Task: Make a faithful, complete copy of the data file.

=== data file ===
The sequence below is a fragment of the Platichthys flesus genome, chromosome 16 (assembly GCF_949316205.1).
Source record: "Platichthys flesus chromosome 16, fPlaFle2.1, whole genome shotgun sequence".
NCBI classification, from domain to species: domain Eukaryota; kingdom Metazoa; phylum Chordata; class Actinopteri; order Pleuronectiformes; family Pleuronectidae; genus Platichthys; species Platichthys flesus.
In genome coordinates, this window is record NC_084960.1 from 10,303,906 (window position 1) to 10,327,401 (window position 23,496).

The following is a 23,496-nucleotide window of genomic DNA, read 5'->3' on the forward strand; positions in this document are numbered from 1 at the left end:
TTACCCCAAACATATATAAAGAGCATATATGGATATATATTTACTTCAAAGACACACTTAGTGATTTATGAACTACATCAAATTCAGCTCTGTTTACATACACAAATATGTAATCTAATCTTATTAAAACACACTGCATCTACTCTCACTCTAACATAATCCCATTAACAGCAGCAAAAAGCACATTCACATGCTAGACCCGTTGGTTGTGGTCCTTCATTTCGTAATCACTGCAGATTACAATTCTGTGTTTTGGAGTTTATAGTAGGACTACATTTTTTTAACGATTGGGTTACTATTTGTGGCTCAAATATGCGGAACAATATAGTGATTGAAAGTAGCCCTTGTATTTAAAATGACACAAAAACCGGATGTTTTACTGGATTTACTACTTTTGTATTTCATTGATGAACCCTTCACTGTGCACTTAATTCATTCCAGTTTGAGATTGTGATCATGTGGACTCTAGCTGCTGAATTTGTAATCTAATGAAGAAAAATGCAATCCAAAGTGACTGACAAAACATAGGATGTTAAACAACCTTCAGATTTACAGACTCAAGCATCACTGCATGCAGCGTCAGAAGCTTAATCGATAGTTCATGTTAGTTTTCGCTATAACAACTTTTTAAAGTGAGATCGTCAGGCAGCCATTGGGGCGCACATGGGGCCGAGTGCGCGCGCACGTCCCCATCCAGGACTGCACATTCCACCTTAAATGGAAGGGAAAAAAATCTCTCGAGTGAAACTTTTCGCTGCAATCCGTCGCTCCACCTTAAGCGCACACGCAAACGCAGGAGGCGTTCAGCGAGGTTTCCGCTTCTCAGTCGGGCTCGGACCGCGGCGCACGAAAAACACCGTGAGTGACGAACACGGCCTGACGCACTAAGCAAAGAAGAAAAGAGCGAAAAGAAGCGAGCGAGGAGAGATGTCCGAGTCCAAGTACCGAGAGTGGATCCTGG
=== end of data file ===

The sequence below is a fragment of the Platichthys flesus genome, chromosome 16 (assembly GCF_949316205.1).
Source record: "Platichthys flesus chromosome 16, fPlaFle2.1, whole genome shotgun sequence".
NCBI classification, from domain to species: domain Eukaryota; kingdom Metazoa; phylum Chordata; class Actinopteri; order Pleuronectiformes; family Pleuronectidae; genus Platichthys; species Platichthys flesus.
In genome coordinates, this window is record NC_084960.1 from 10,303,906 (window position 1) to 10,327,401 (window position 23,496).

The following is a 23,496-nucleotide window of genomic DNA, read 5'->3' on the forward strand; positions in this document are numbered from 1 at the left end:
TTACCCCAAACATATATAAAGAGCATATATGGATATATATTTACTTCAAAGACACACTTAGTGATTTATGAACTACATCAAATTCAGCTCTGTTTACATACACAAATATGTAATCTAATCTTATTAAAACACACTGCATCTACTCTCACTCTAACATAATCCCATTAACAGCAGCAAAAAGCACATTCACATGCTAGACCCGTTGGTTGTGGTCCTTCATTTCGTAATCACTGCAGATTACAATTCTGTGTTTTGGAGTTTATAGTAGGACTACATTTTTTTAACGATTGGGTTACTATTTGTGGCTCAAATATGCGGAACAATATAGTGATTGAAAGTAGCCCTTGTATTTAAAATGACACAAAAACCGGATGTTTTACTGGATTTACTACTTTTGTATTTCATTGATGAACCCTTCACTGTGCACTTAATTCATTCCAGTTTGAGATTGTGATCATGTGGACTCTAGCTGCTGAATTTGTAATCTAATGAAGAAAAATGCAATCCAAAGTGACTGACAAAACATAGGATGTTAAACAACCTTCAGATTTACAGACTCAAGCATCACTGCATGCAGCGTCAGAAGCTTAATCGATAGTTCATGTTAGTTTTCGCTATAACAACTTTTTAAAGTGAGATCGTCAGGCAGCCATTGGGGCGCACATGGGGCCGAGTGCGCGCGCACGTCCCCATCCAGGACTGCACATTCCACCTTAAATGGAAGGGAAAAAAATCTCTCGAGTGAAACTTTTCGCTGCAATCCGTCGCTCCACCTTAAGCGCACACGCAAACGCAGGAGGCGTTCAGCGAGGTTTCCGCTTCTCAGTCGGGCTCGGACCGCGGCGCACGAAAAACACCGTGAGTGACGAACACGGCCTGACGCACTAAGCAAAGAAGAAAAGAGCGAAAAGAAGCGAGCGAGGAGAGATGTCCGAGTCCAAGTACCGAGAGTGGATCCTGG